WARSAW (Reuters) - Russia should be allowed to join NATO one day if it meets the conditions for membership, Poland’s foreign minister was quoted as saying Tuesday.
“We need Russia for the resolution of European and global problems. That is why I think it would be good for Russia to join NATO,” said Radoslaw Sikorski, a conservative who has often taken a critical stance on Russia.
“This would require not only the democratization of (Russia’s) system but also the introduction of civilian control over the army and the need to calm border disputes,” he was quoted by the Gazeta Wyborcza daily as saying. Sikorski said his remarks should be seen in the context of NATO’s “open door” policy and that Moscow had sent no signals of wanting to join. Most Russians still view NATO with deep distrust two decades after the end of the Cold War.
“We care about the democratization of Russia, about making that country fully predictable, about changing her attitude to her neighbors. (NATO membership) would mean increasing the security of Poland and of the whole world,” Sikorski said.
Polish commentators say Sikorski has moderated his tone on Russia since becoming foreign minister in 2007 partly because of strong trade ties between the two countries and more recently because they say he wants to be NATO’s next secretary-general.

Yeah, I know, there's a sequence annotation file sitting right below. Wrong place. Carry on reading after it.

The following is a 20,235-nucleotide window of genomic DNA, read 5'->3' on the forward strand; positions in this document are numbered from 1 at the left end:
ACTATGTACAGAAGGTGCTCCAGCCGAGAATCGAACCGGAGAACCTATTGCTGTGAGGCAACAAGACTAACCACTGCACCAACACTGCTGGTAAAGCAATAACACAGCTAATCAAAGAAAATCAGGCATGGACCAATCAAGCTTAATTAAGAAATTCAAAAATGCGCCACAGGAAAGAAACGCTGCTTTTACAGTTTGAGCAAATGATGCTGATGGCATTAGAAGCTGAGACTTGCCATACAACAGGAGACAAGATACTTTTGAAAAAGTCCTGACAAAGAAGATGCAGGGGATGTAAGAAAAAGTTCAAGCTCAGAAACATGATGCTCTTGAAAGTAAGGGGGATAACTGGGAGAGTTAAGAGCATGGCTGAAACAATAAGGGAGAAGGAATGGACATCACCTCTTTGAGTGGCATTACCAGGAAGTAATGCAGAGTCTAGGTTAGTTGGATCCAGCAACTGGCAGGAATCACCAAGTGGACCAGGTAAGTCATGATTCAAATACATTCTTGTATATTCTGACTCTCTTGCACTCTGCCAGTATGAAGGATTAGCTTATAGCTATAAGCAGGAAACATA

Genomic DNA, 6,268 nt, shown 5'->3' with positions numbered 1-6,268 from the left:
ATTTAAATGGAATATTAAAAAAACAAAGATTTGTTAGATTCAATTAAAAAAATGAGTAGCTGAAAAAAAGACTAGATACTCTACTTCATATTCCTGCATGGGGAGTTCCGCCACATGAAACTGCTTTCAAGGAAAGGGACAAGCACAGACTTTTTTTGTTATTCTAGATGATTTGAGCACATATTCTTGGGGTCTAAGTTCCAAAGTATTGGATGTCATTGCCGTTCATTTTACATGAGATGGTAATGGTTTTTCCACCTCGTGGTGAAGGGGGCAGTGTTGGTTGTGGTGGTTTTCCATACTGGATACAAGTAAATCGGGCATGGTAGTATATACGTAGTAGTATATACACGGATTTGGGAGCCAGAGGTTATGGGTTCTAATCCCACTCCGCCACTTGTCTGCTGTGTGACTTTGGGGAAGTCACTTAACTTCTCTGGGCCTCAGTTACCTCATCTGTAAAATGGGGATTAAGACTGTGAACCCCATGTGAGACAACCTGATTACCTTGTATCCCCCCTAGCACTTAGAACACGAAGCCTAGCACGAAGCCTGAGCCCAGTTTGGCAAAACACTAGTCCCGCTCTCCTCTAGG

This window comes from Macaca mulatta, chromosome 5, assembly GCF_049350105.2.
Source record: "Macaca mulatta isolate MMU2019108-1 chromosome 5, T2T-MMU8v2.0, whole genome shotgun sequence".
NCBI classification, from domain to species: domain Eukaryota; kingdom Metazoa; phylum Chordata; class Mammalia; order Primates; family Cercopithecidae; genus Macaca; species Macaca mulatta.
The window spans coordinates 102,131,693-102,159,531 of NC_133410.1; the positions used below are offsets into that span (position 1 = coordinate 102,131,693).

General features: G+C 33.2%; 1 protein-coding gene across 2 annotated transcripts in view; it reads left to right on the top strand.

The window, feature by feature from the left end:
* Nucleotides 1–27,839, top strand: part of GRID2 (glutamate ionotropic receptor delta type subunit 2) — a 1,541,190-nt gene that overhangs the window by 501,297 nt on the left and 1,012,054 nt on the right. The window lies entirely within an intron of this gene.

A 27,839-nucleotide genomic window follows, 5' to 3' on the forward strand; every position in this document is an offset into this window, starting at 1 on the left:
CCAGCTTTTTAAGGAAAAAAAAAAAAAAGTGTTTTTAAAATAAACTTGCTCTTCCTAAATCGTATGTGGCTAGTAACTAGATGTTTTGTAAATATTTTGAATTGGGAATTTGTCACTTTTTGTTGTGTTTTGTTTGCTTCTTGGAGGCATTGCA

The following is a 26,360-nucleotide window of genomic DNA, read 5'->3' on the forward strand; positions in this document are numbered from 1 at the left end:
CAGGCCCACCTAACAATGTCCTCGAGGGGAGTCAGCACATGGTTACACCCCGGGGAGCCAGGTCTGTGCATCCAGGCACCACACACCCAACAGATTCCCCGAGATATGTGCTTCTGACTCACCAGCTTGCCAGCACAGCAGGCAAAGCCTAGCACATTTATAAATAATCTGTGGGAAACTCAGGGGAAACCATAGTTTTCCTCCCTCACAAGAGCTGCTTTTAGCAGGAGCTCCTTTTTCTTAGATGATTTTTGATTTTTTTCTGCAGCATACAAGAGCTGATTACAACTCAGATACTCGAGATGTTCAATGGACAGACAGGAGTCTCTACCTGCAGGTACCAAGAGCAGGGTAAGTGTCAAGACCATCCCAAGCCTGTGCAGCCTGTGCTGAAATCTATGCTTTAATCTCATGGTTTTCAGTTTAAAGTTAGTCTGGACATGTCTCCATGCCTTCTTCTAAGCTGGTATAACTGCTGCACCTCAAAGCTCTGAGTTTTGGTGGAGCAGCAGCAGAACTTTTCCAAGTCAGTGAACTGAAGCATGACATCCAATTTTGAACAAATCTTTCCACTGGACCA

NATO may choose a new secretary-general to replace Dutchman Jaap de Hoop Scheffer as early as this week, though diplomats say Turkey’s resistance to the front-runner candidate, Danish Prime Minister Anders Fogh Rasmussen, could force some delay.
Sikorksi, named months ago by Prime Minister Donald Tusk as Poland’s candidate for the job, is perceived, especially by Germany and France, as too anti-Russian at a time when the alliance is keen to rebuild battered ties with Moscow.
Poland, dominated by its huge neighbor for long periods of its history, has infuriated Russia by agreeing to host elements of a U.S. global missile defense system on its soil and also by strongly backing NATO membership for Georgia and Ukraine.
Reporting by Gareth Jones, editing by Alison Williams
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